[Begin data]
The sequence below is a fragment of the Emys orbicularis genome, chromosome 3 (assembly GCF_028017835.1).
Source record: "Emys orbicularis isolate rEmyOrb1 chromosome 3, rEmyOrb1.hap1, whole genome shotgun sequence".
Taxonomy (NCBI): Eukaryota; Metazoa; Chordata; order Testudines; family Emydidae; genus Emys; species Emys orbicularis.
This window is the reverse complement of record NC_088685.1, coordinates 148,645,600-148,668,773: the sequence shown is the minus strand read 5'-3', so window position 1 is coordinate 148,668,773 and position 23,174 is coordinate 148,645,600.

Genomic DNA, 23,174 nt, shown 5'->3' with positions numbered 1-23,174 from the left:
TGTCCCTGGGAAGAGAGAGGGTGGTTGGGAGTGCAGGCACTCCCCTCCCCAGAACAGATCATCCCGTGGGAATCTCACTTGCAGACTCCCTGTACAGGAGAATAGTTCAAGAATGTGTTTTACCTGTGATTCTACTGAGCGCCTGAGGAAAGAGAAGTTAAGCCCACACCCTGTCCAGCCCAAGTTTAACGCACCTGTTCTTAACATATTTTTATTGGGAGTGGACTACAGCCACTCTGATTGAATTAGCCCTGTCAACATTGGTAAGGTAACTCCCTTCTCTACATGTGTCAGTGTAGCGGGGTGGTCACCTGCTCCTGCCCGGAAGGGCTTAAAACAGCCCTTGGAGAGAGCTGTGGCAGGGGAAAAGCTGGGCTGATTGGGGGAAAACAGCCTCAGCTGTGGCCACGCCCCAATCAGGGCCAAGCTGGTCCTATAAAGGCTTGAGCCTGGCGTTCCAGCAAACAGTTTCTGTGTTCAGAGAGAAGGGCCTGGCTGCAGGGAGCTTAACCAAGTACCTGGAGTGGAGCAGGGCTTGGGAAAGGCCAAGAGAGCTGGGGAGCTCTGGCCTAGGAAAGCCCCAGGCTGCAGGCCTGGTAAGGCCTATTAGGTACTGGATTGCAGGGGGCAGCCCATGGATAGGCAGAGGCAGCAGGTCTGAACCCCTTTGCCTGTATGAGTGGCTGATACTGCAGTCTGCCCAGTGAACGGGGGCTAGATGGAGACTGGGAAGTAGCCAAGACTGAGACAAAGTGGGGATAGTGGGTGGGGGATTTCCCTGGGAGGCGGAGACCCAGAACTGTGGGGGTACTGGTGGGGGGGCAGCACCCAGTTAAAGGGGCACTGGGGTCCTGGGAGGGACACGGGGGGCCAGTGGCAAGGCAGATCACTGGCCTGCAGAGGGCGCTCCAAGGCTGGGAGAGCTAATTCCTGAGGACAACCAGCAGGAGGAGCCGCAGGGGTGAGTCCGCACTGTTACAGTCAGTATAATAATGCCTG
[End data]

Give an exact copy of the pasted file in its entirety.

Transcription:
The sequence below is a fragment of the Emys orbicularis genome, chromosome 3 (assembly GCF_028017835.1).
Source record: "Emys orbicularis isolate rEmyOrb1 chromosome 3, rEmyOrb1.hap1, whole genome shotgun sequence".
Taxonomy (NCBI): Eukaryota; Metazoa; Chordata; order Testudines; family Emydidae; genus Emys; species Emys orbicularis.
This window is the reverse complement of record NC_088685.1, coordinates 148,645,600-148,668,773: the sequence shown is the minus strand read 5'-3', so window position 1 is coordinate 148,668,773 and position 23,174 is coordinate 148,645,600.

Genomic DNA, 23,174 nt, shown 5'->3' with positions numbered 1-23,174 from the left:
TGTCCCTGGGAAGAGAGAGGGTGGTTGGGAGTGCAGGCACTCCCCTCCCCAGAACAGATCATCCCGTGGGAATCTCACTTGCAGACTCCCTGTACAGGAGAATAGTTCAAGAATGTGTTTTACCTGTGATTCTACTGAGCGCCTGAGGAAAGAGAAGTTAAGCCCACACCCTGTCCAGCCCAAGTTTAACGCACCTGTTCTTAACATATTTTTATTGGGAGTGGACTACAGCCACTCTGATTGAATTAGCCCTGTCAACATTGGTAAGGTAACTCCCTTCTCTACATGTGTCAGTGTAGCGGGGTGGTCACCTGCTCCTGCCCGGAAGGGCTTAAAACAGCCCTTGGAGAGAGCTGTGGCAGGGGAAAAGCTGGGCTGATTGGGGGAAAACAGCCTCAGCTGTGGCCACGCCCCAATCAGGGCCAAGCTGGTCCTATAAAGGCTTGAGCCTGGCGTTCCAGCAAACAGTTTCTGTGTTCAGAGAGAAGGGCCTGGCTGCAGGGAGCTTAACCAAGTACCTGGAGTGGAGCAGGGCTTGGGAAAGGCCAAGAGAGCTGGGGAGCTCTGGCCTAGGAAAGCCCCAGGCTGCAGGCCTGGTAAGGCCTATTAGGTACTGGATTGCAGGGGGCAGCCCATGGATAGGCAGAGGCAGCAGGTCTGAACCCCTTTGCCTGTATGAGTGGCTGATACTGCAGTCTGCCCAGTGAACGGGGGCTAGATGGAGACTGGGAAGTAGCCAAGACTGAGACAAAGTGGGGATAGTGGGTGGGGGATTTCCCTGGGAGGCGGAGACCCAGAACTGTGGGGGTACTGGTGGGGGGGCAGCACCCAGTTAAAGGGGCACTGGGGTCCTGGGAGGGACACGGGGGGCCAGTGGCAAGGCAGATCACTGGCCTGCAGAGGGCGCTCCAAGGCTGGGAGAGCTAATTCCTGAGGACAACCAGCAGGAGGAGCCGCAGGGGTGAGTCCGCACTGTTACAGTCAGTATAATAATGCCTG